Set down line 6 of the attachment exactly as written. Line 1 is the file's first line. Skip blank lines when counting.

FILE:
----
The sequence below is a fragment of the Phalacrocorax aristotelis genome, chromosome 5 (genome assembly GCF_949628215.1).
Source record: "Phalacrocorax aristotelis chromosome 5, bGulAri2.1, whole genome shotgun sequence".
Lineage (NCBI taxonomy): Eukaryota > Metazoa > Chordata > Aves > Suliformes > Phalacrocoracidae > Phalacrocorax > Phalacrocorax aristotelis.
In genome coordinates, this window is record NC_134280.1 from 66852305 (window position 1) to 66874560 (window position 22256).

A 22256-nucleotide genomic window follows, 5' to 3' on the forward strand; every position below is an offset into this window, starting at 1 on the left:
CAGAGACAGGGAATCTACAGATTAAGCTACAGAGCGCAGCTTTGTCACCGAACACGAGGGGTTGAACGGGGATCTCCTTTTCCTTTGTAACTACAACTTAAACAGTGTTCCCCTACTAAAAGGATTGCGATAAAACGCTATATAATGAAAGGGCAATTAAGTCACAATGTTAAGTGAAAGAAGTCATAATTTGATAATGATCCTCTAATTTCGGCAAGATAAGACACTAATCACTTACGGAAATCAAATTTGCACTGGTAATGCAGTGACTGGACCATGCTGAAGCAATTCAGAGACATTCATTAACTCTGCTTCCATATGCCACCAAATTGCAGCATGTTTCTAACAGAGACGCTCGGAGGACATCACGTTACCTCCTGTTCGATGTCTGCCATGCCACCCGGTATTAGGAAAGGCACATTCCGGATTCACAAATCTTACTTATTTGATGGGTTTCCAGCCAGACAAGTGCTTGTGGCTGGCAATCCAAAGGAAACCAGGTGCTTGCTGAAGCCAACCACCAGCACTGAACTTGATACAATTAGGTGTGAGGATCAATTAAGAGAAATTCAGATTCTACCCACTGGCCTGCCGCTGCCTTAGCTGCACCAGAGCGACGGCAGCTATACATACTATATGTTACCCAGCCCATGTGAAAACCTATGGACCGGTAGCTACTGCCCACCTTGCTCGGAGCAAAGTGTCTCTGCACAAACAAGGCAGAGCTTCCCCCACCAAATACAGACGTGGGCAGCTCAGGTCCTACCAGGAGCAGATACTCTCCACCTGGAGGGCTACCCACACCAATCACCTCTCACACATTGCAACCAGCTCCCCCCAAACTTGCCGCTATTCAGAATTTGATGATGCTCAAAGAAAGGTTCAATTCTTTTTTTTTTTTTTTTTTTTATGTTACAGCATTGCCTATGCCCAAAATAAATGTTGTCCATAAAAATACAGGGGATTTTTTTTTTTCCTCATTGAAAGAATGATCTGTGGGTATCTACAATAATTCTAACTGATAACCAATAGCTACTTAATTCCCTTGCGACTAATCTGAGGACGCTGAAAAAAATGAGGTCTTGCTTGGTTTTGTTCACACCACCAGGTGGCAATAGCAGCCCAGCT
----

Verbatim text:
CAGAGACAGGGAATCTACAGATTAAGCTACAGAGCGCAGCTTTGTCACCGAACACGAGGGGTTGAACGGGGATCTCCTTTTCCTTTGTAACTACAACTTAAACAGTGTTCCCCTACTAAAAGGATTGCGATAAAACGCTATATAATGAAAGGGCAATTAAGTCACAATGTTAAGTGAAAGAAGTCATAATTTGATAATGATCCTCTAATTTCGGCAAGATAAGACACTAATCACTTACGGAAATCAAATTTGCACTGGTAATGCAGTGACTGGACCATGCTGAAGCAATTCAGAGACATTCATTAACTCTGCTTCCATATGCCACCAAATTGCAGCATGTTTCTAACAGAGACGCTCGGAGGACATCACGTTACCTCCTGTTCGATGTCTGCCATGCCACCCGGTATTAGGAAAGGCACATTCCGGATTCACAAATCTTACTTATTTGATGGGTTTCCAGCCAGACAAGTGCTTGTGGCTGGCAATCCAAAGGAAACCAGGTGCTTGCTGAAGCCAACCACCAGCACTGAACTTGATACAATTAGGTGTGAGGATCAATTAAGAGAAATTCAGATTCTACCCACTGGCCTGCCGCTGCCTTAGCTGCACCAGAGCGACGGCAGCTATACATACTATATGTTACCCAGCCCATGTGAAAACCTATGGACCGGTAGCTACTGCCCACCTTGCTCGGAGCAAAGTGTCTCTGCACAAACAAGGCAGAGCTTCCCCCACCAAATACAGACGTGGGCAGCTCAGGTCCTACCAGGAGCAGATACTCTCCACCTGGAGGGCTACCCACACCAATCACCTCTCACACATTGCAACCAGCTCCCCCCAAACTTGCCGCTATTCAGAATTTGATGATGCTCAAAGAAAGGTTCAATTCTTTTTTTTTTTTTTTTTTTTATGTTACAGCATTGCCTATGCCCAAAATAAATGTTGTCCATAAAAATACAGGGGATTTTTTTTTTTCCTCATTGAAAGAATGATCTGTGGGTATCTACAATAATTCTAACTGATAACCAATAGCTACTTAATTCCCTTGCGACTAATCTGAGGACGCTGAAAAAAATGAGGTCTTGCTTGGTTTTGTTCACACCACCAGGTGGCAATAGCAGCCCAGCT